The reason for the current situation (the persistently high level of fear) is probably that fake news is difficult to fight against. There are tools debunking false messages, but problem lies with the time it takes for these to debunk. The most reliable are fact-checking agencies, which work intensively to detect fake news and raise public awareness. However, even if fact-checkers work efficiently, establishing the truth takes some time, and that is precisely the time during which a false thesis is accepted. The power of debunking a lie is not as strong as the lie itself. In a situation where the harmfulness of fake news causes concern in an organization, it is worth learning about the operation and procedures of fact-checking agencies: establish contact, familiarize yourself with their work and capabilities, so in case of any problems you know what to do and who to contact. Jakub Śliż, president of the Pravda Association, one of the organizations conducting fact-checking, encourages this: “Disinformation in the midst of an infodemic is seriously dangerous and we have a mission to not only promote true information but also educate. Raise awareness. It is important for employees of companies and institutions to be able to recognize disinformation and identify its sources; knowledge of how to react properly and hence it is always worth getting in touch if there are concerns in this area”.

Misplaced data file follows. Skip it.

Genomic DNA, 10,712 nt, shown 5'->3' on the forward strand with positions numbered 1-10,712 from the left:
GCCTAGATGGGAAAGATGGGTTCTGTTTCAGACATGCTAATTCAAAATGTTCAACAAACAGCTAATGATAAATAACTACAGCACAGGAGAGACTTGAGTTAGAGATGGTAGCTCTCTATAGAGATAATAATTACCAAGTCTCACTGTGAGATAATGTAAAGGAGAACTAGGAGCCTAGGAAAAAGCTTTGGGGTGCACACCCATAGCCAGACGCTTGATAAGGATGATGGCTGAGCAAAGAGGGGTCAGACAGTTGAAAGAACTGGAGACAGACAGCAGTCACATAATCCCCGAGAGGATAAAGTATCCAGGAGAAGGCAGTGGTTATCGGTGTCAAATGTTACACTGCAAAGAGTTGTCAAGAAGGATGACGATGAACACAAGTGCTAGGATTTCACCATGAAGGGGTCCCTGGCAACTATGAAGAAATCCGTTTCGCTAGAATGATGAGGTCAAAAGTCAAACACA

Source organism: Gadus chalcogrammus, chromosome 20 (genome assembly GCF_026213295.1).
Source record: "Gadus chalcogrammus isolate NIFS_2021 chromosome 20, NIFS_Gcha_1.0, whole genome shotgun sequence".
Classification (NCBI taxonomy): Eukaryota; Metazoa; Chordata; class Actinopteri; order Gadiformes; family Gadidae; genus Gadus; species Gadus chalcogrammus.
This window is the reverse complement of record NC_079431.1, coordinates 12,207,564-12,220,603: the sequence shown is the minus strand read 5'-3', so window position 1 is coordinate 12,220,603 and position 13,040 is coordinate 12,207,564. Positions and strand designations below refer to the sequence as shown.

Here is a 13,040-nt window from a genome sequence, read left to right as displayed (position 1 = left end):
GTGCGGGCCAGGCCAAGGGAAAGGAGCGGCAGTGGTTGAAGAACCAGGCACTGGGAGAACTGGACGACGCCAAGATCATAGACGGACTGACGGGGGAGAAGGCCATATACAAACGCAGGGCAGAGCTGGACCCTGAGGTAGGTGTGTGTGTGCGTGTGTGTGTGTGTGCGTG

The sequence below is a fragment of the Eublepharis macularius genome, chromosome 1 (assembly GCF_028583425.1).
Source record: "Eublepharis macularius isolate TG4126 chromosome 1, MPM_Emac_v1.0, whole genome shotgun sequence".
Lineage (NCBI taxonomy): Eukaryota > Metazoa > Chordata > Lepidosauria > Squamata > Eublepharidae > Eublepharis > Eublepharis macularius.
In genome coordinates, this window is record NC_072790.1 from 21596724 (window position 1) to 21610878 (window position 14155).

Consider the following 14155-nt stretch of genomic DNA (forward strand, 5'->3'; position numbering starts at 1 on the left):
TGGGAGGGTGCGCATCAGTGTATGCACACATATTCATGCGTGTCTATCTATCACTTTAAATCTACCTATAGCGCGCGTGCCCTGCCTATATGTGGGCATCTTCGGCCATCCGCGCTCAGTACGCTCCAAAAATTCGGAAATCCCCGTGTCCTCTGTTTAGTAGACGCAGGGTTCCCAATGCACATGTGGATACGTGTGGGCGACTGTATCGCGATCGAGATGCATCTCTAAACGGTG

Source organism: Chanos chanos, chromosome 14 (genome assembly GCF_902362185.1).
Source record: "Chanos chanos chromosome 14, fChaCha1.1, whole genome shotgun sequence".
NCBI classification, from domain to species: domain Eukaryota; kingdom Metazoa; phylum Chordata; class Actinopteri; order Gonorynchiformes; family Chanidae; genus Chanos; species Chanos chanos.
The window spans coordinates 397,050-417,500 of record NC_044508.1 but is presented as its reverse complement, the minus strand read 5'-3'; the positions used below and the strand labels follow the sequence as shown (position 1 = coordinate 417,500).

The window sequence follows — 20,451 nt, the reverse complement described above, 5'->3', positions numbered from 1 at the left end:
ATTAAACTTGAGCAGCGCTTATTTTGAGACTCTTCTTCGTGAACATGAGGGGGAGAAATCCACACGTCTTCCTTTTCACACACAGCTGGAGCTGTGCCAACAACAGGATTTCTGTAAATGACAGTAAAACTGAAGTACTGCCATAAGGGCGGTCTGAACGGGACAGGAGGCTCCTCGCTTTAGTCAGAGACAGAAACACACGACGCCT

Data leaks and cyberattacks are setting off the alarm

According to the Crisisometer, potential data leaks are the second biggest nightmare of experts. It should be noted that according to security specialists, i.e., internet security experts, the most common cause of data leaks is human error. Regardless of the cause, fears of this threat grew by 10 percentage points (to 37%) over 2023, which is a significant difference. Concerns about cyberattacks also increased similarly (up 11 pp compared to last year) and now stand at 32%, ranking fourth.

Interestingly, in the 2021 survey (two years ago) predicting for 2022, respondents ranked the likelihood of both problems even higher than they do now: data leaks scored 39%, and cyberattacks – 38%. This means that in three years, both categories were initially high, then fell last year, and have jumped again now. Probably, the reason for this situation was that the outbreak of war in Ukraine and increased activities in cyberspace, particularly by Russian criminals, led to heightened alertness in this regard. Over the next year, the situation stabilized, though it did not calm down in reality. We probably got used to it. But now, we are increasingly hearing about incidents in companies and organizations, many of us have simply heard about such cases not so much from the media, but from the accounts of victims. And that simply seems closer than media coverage. Statistics are relentless and show